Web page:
5 Strategies for Navigating Today’s Digital Tipping Culture

Digital tipping prompts can feel uncomfortable, but following a few strategies makes responding easier.
Kimberly Palmer
By Kimberly Palmer 
Published
Edited by Sheri Gordon

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The nearly universal experience of finding yourself face-to-face with a checkout counter screen asking you to select an amount to tip for service can prompt a cascade of awkward questions: How much should you tip on a $5 coffee if anything? How can you decide before the cup has even been poured? Is it rude to select “no tip,” then slink away with your drink?

The answers to those questions vary depending on whom you ask, but tipping experts agree on one thing: We get prompted to tip much more frequently these days, largely because of the explosion of cashless payment methods with automated tipping options. Another thing they agree on: You don’t always have to say “yes.”

“During the pandemic and post-pandemic, we’ve seen a dramatic shift in the way tips are given. Suddenly, you see tablets where you are prompted to give specific tip amounts at points of purchase where never before would anyone have dreamed of giving a tip,” says Thomas Farley, also known as “Mister Manners,” a New York-based etiquette expert and keynote speaker.

“Consumers want to be dutiful, good consumers, so many play along, but still feel confused,” Farley adds.

To sort out that confusion, consider following these five strategies for navigating current tipping culture:

Brush off any awkwardness

While you might feel put on the spot with the sudden appearance of the tipping screen at a checkout counter, Farley says you should feel justified in taking your time and making the best decision for you and your budget.

“Most servers I witness try to give you your space while you decide. Own your decision knowing you are fully supported by good etiquette guidelines either way,” he says.

“We are living through inflationary times when everything costs more. Unless you have tons of disposable income, you shouldn’t feel guilty about not tipping” at a checkout counter, even if an iPad tells you to, Farley adds.

Aim to tip 20% for most services

While tipping isn’t traditional at a coffee shop or convenience store counter, it is expected when you’re being served at a restaurant, where 20% is customary. Hairstylists, salon assistants, food delivery drivers and other service workers generally rely on similar percentage tips as a significant portion of their income.

Blake Hammerton, Dallas-based founder of The Sharp Gentleman, a coaching and lifestyle website for men, suggests adding 20% or rounding up to an even dollar amount for most services. As a former pizza delivery worker, he says he always appreciated tips based on the amount of effort he had to put into the job, including distance driven and the amount of food delivered. “Five dollars is great if it’s close by and a small amount, but if it’s eight pizzas for a party, you’ll want to tip more,” he says.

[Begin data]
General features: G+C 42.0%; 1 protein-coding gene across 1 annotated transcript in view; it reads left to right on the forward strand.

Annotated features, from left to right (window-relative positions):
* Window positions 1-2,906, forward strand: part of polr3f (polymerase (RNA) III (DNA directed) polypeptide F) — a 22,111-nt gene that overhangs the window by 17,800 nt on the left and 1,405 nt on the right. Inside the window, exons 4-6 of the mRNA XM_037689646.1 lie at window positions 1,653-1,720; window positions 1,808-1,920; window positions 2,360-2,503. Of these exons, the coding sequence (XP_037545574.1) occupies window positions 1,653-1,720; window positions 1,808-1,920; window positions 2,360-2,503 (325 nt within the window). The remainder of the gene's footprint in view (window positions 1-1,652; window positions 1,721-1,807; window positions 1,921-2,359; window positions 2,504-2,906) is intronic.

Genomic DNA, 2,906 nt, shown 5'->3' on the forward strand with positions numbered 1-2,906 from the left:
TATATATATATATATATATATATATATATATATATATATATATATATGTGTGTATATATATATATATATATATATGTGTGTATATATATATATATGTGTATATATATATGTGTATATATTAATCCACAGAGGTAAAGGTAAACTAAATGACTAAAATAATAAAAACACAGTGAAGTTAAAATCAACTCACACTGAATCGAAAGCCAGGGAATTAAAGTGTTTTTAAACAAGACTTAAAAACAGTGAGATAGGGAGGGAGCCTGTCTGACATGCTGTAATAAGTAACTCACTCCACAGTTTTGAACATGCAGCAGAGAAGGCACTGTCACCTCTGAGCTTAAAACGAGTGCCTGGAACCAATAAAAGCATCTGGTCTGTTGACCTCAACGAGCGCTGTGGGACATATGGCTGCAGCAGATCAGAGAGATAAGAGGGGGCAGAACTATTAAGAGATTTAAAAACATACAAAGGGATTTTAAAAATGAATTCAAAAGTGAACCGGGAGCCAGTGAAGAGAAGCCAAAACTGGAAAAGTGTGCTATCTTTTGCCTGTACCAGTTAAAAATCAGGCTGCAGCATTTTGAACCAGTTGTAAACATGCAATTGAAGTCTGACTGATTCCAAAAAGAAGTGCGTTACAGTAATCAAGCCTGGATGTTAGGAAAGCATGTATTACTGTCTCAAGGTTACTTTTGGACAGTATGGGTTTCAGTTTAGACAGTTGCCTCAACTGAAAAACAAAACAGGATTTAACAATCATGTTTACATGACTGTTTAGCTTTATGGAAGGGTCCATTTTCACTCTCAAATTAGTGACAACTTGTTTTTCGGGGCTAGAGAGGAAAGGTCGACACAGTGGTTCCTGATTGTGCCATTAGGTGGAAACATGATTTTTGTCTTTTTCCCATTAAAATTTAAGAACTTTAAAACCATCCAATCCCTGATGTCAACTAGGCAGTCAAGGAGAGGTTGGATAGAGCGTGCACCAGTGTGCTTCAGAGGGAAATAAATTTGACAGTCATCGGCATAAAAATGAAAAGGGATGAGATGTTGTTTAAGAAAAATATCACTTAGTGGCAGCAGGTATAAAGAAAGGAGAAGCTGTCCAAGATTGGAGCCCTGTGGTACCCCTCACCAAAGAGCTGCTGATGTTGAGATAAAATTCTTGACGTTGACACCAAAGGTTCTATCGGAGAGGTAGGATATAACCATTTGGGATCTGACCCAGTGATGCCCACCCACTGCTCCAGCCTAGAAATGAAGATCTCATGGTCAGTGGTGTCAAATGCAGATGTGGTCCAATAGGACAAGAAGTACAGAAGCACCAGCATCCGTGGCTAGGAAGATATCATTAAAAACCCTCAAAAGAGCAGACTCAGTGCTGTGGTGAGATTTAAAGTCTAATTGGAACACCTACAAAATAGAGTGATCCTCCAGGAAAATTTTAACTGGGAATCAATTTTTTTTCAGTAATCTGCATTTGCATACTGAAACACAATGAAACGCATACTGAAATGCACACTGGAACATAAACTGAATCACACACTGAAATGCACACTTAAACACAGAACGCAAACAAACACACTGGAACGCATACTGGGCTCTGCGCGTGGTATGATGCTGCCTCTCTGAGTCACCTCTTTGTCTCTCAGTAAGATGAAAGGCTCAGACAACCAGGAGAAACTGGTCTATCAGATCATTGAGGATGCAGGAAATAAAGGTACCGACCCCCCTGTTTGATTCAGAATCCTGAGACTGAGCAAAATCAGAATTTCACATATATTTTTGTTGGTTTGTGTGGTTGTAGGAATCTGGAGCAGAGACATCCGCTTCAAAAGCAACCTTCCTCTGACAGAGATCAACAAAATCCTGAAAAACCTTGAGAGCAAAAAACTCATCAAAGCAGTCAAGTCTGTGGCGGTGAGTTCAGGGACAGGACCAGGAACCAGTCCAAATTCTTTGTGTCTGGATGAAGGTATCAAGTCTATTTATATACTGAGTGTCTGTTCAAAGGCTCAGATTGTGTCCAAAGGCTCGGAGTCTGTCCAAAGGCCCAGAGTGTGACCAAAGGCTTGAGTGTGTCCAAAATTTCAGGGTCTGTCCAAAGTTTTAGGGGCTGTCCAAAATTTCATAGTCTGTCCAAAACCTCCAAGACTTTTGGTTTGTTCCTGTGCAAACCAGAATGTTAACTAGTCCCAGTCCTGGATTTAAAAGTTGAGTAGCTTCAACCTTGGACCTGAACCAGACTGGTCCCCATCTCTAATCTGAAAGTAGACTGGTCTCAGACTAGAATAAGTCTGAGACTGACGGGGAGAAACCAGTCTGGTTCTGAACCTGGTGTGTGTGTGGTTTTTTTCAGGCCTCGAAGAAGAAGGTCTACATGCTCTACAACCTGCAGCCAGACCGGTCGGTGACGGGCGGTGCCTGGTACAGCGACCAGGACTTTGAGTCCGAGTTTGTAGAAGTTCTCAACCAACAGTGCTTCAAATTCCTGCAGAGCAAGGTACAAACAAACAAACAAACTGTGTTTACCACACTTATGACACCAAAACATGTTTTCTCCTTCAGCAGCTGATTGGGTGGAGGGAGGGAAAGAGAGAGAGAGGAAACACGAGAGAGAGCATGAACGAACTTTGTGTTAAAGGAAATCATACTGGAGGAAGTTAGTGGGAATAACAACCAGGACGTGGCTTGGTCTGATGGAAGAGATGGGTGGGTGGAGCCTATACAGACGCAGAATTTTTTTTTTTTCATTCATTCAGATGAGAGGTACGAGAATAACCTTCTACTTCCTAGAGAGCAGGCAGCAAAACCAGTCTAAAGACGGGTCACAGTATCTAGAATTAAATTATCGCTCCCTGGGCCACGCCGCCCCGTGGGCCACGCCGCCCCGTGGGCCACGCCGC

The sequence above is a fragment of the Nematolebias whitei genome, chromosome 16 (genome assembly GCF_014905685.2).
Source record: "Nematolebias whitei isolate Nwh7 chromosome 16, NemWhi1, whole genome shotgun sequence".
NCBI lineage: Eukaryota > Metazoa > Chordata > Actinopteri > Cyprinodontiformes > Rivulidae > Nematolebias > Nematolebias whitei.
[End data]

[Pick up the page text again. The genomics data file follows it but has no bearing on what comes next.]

Carry some cash for traditional tipping

Lisa Mirza Grotts, an etiquette expert in the San Francisco Bay area, says that while many consumers no longer carry much cash, it’s still useful to have some on hand in certain situations, such as when tipping a hotel housekeeper or valet. She suggests keeping $5 and $10 bills handy, especially when you travel.

There’s also a time for larger bills. When you’re tipping on a big-ticket service, such as a $5,000 house move, Farley recommends having a few $100 bills on hand to pass out to the workers at the end. “There’s no need to tip 20%, but $100 would go a long way,” he says.

At the end of the year, Farley suggests tipping each service provider, such as a hairstylist, barber or nail technician, the equivalent of the cost of one visit, whether it’s $30 or $300. “Cash is king,” he says, adding that you can include a notecard with the tip.

For in-home service providers, such as a nanny or housekeeper, the end-of-year tip is generally one week’s pay, Farley says. And if you’re not sure how much to tip a service provider, he encourages an informal polling of neighbors since the answer can depend on location.

Consider your budget

Marianne Nolte, a certified financial planner and founder of the firm Imagine Financial Services based in Lake Havasu City, Arizona, was recently shocked by a prompt to tip while purchasing a smoothie at a drive-through window. “It felt excessive,” she says. “It was a drive-through, not a sit-down restaurant.”

“If tipping is expected and it’s too expensive, we do have other choices,” she says, noting that she could make her own smoothie at home to avoid the pressure to tip.

Ellie Austin-Williams, author of the forthcoming book “Money Talks: A Lifestyle Guide for Financial Wellbeing,” similarly encourages consumers to protect their budget from tipping-creep. “Just because the option is there to tip, don’t always feel you have to take it. Businesses are there to encourage us to spend more money, and it’s on you to manage your money. You’ve got to look after your own finances,” she says.

Embrace the joy of tipping

When you’ve received excellent service and you want to reward the people who provided it, tipping can be a positive experience — and no one leaves feeling awkward.

This article was written by NerdWallet and was originally published by The Associated Press.